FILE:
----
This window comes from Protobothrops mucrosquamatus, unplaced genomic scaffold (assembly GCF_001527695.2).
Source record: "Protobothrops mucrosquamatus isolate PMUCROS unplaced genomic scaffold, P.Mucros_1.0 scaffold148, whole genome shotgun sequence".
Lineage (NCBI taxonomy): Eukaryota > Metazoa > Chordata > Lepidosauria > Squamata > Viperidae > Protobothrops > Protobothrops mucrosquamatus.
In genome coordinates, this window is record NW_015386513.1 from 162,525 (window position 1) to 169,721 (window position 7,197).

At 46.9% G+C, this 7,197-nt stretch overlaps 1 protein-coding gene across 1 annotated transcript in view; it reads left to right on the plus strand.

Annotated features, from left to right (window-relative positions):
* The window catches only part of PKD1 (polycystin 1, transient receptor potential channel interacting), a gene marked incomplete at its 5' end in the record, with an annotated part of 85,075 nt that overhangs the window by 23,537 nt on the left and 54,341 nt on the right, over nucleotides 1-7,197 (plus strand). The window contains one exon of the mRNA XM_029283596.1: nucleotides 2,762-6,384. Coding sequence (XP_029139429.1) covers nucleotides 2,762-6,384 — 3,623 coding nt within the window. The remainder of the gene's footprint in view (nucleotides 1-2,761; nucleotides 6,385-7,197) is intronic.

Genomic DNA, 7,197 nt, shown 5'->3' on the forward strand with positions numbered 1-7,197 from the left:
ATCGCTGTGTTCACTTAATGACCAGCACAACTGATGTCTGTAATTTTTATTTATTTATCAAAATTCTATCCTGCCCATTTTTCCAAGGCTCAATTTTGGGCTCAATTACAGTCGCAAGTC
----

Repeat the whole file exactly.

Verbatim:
This window comes from Protobothrops mucrosquamatus, unplaced genomic scaffold (assembly GCF_001527695.2).
Source record: "Protobothrops mucrosquamatus isolate PMUCROS unplaced genomic scaffold, P.Mucros_1.0 scaffold148, whole genome shotgun sequence".
Lineage (NCBI taxonomy): Eukaryota > Metazoa > Chordata > Lepidosauria > Squamata > Viperidae > Protobothrops > Protobothrops mucrosquamatus.
In genome coordinates, this window is record NW_015386513.1 from 162,525 (window position 1) to 169,721 (window position 7,197).

At 46.9% G+C, this 7,197-nt stretch overlaps 1 protein-coding gene across 1 annotated transcript in view; it reads left to right on the plus strand.

Annotated features, from left to right (window-relative positions):
* The window catches only part of PKD1 (polycystin 1, transient receptor potential channel interacting), a gene marked incomplete at its 5' end in the record, with an annotated part of 85,075 nt that overhangs the window by 23,537 nt on the left and 54,341 nt on the right, over nucleotides 1-7,197 (plus strand). The window contains one exon of the mRNA XM_029283596.1: nucleotides 2,762-6,384. Coding sequence (XP_029139429.1) covers nucleotides 2,762-6,384 — 3,623 coding nt within the window. The remainder of the gene's footprint in view (nucleotides 1-2,761; nucleotides 6,385-7,197) is intronic.

Genomic DNA, 7,197 nt, shown 5'->3' on the forward strand with positions numbered 1-7,197 from the left:
ATCGCTGTGTTCACTTAATGACCAGCACAACTGATGTCTGTAATTTTTATTTATTTATCAAAATTCTATCCTGCCCATTTTTCCAAGGCTCAATTTTGGGCTCAATTACAGTCGCAAGTC